Can a timid girl find bravery as the first female Death?
Thirteen-year-old Suzie Sarnio always believed the Grim Reaper was a fairy tale image of a skeleton with a scythe. Now, forced to enter the College of Deaths, she finds herself training to bring souls from the Living World to the Hereafter. The task is demanding enough, but as the only female in the all-male College, she quickly becomes a target. Attacked by both classmates and strangers, Suzie is alone in a world where even her teachers want her to fail.
Caught in the middle of a plot to overthrow the World of Deaths, Suzie must uncover the reason she’s been brought there: the first female Death in a million years.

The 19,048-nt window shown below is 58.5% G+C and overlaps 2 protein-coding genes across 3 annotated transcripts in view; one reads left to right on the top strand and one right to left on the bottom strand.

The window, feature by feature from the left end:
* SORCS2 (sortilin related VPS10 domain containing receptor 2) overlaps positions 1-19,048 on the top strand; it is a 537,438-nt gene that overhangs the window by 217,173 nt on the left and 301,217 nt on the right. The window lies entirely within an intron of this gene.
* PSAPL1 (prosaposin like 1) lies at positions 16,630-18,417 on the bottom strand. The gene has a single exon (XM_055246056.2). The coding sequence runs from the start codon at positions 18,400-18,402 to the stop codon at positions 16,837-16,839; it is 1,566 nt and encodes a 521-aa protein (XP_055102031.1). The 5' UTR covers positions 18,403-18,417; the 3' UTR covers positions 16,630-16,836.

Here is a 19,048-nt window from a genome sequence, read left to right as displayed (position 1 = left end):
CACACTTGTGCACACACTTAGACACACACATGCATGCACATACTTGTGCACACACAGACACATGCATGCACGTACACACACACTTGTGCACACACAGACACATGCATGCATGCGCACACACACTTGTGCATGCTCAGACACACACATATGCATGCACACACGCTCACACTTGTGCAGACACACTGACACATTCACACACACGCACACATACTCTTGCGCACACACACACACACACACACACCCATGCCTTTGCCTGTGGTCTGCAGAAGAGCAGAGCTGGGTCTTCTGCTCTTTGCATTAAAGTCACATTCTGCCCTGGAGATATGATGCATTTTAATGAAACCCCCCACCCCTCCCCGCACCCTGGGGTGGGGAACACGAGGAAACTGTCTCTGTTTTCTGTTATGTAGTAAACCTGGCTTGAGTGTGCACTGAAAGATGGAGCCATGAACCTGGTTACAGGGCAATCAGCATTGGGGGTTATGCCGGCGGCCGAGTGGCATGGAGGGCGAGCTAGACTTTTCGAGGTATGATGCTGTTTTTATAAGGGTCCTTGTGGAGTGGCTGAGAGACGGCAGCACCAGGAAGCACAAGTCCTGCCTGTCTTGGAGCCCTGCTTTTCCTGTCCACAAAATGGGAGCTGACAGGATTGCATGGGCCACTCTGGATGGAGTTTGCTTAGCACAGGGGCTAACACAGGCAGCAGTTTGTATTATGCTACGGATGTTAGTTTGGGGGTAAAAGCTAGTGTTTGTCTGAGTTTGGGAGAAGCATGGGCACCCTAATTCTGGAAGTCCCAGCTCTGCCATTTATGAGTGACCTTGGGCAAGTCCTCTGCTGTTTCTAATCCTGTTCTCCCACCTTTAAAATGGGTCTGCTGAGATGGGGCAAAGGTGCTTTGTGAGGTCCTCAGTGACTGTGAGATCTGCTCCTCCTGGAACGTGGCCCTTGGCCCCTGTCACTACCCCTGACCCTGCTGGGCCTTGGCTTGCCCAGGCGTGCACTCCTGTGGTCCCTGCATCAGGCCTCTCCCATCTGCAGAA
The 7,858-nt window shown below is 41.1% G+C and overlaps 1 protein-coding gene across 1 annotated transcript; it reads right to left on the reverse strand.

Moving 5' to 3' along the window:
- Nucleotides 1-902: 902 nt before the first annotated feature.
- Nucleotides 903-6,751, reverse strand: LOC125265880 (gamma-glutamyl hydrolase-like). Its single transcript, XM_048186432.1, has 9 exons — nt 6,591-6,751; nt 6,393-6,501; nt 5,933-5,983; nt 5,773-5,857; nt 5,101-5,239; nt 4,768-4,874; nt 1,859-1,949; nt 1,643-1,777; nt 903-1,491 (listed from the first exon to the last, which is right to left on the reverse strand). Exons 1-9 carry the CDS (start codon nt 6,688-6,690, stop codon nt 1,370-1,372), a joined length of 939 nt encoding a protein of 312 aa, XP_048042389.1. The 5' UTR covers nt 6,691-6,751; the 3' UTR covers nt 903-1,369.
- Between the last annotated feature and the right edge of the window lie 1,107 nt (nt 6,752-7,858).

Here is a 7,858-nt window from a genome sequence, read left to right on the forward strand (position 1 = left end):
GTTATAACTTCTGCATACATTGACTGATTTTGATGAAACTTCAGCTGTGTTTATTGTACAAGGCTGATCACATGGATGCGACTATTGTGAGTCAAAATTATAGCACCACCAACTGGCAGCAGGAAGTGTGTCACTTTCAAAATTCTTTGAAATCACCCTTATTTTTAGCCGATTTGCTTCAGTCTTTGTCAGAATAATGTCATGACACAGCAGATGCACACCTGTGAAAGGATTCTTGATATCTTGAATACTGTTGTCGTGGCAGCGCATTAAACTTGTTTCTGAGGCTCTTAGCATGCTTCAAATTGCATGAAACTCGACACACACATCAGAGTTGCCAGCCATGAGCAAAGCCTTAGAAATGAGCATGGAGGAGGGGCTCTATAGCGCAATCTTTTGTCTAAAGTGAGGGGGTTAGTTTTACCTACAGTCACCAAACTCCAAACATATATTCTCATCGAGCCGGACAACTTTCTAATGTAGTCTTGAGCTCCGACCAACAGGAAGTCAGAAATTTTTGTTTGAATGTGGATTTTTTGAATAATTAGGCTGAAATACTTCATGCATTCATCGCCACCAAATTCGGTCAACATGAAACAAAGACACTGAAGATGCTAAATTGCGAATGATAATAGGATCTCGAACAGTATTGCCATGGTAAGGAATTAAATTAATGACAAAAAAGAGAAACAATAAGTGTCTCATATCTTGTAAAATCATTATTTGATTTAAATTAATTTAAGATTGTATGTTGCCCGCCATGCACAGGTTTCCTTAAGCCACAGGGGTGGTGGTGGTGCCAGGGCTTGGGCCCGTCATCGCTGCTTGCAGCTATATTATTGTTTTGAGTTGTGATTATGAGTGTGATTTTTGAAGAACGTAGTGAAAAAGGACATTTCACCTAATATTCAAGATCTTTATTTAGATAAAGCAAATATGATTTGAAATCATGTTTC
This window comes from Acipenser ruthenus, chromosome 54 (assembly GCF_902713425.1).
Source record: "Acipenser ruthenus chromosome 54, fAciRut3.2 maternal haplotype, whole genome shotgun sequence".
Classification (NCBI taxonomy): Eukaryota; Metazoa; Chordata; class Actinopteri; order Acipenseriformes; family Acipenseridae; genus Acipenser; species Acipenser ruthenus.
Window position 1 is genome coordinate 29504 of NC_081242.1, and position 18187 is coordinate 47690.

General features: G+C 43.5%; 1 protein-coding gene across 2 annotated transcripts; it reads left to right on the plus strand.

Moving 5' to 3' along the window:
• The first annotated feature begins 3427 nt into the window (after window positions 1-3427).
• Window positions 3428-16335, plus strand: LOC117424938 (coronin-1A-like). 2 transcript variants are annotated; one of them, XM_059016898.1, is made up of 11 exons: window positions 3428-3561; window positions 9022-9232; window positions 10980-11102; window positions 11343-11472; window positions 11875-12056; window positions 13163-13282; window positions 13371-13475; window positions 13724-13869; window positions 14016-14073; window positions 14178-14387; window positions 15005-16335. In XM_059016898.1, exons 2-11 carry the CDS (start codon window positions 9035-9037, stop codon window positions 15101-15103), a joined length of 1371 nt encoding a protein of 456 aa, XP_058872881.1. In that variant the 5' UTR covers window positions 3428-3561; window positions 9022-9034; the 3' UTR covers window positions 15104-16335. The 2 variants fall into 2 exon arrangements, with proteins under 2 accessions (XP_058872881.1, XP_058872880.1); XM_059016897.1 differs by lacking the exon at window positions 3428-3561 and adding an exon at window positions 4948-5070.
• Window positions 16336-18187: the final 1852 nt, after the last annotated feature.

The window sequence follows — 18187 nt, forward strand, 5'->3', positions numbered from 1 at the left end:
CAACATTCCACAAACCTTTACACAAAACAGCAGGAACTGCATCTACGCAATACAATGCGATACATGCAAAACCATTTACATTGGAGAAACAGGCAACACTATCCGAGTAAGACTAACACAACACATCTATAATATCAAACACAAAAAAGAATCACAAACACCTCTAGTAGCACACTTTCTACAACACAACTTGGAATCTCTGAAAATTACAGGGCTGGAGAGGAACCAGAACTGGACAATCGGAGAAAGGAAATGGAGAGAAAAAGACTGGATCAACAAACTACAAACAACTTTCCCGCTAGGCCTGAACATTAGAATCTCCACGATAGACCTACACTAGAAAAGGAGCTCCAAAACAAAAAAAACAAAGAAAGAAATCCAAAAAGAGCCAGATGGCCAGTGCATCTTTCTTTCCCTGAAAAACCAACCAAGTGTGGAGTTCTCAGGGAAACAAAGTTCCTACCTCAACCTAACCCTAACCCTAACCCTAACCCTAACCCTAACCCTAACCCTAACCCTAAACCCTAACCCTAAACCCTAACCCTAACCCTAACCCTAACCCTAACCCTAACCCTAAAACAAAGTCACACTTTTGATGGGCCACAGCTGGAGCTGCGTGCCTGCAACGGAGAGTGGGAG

SCHOOL OF DEATHS, a YA Fantasy novel, will be released by MuseitUp Publishing as an ebook on May 2nd.
- Tell us about your book and how the story came to be.
The idea for School of Deaths emerged when I was finishing my graduate degree at Oxford University. I spent four months abroad, far from everyone I knew. Every week, I traveled somewhere I had never been before. I would climb castle ruins in Wales and visit cathedrals in England. One of my favorite trips was to Tintagel Castle in Cornwall. I crept to the cliff face of Barras Nose, a stony peninsula jutting into the North Sea and overlooking the ruins of Tintagel, which some believe to be the birthplace of King Arthur. It was dawn, there were no other people in sight, and I had to struggle against the wind, fighting to keep my balance so I didn’t crash into the ocean. I imagined being buffeted by winds, alone, and what that would do to a character. I came up with the character of Suzie, alone in a world of men, buffeted by sexism.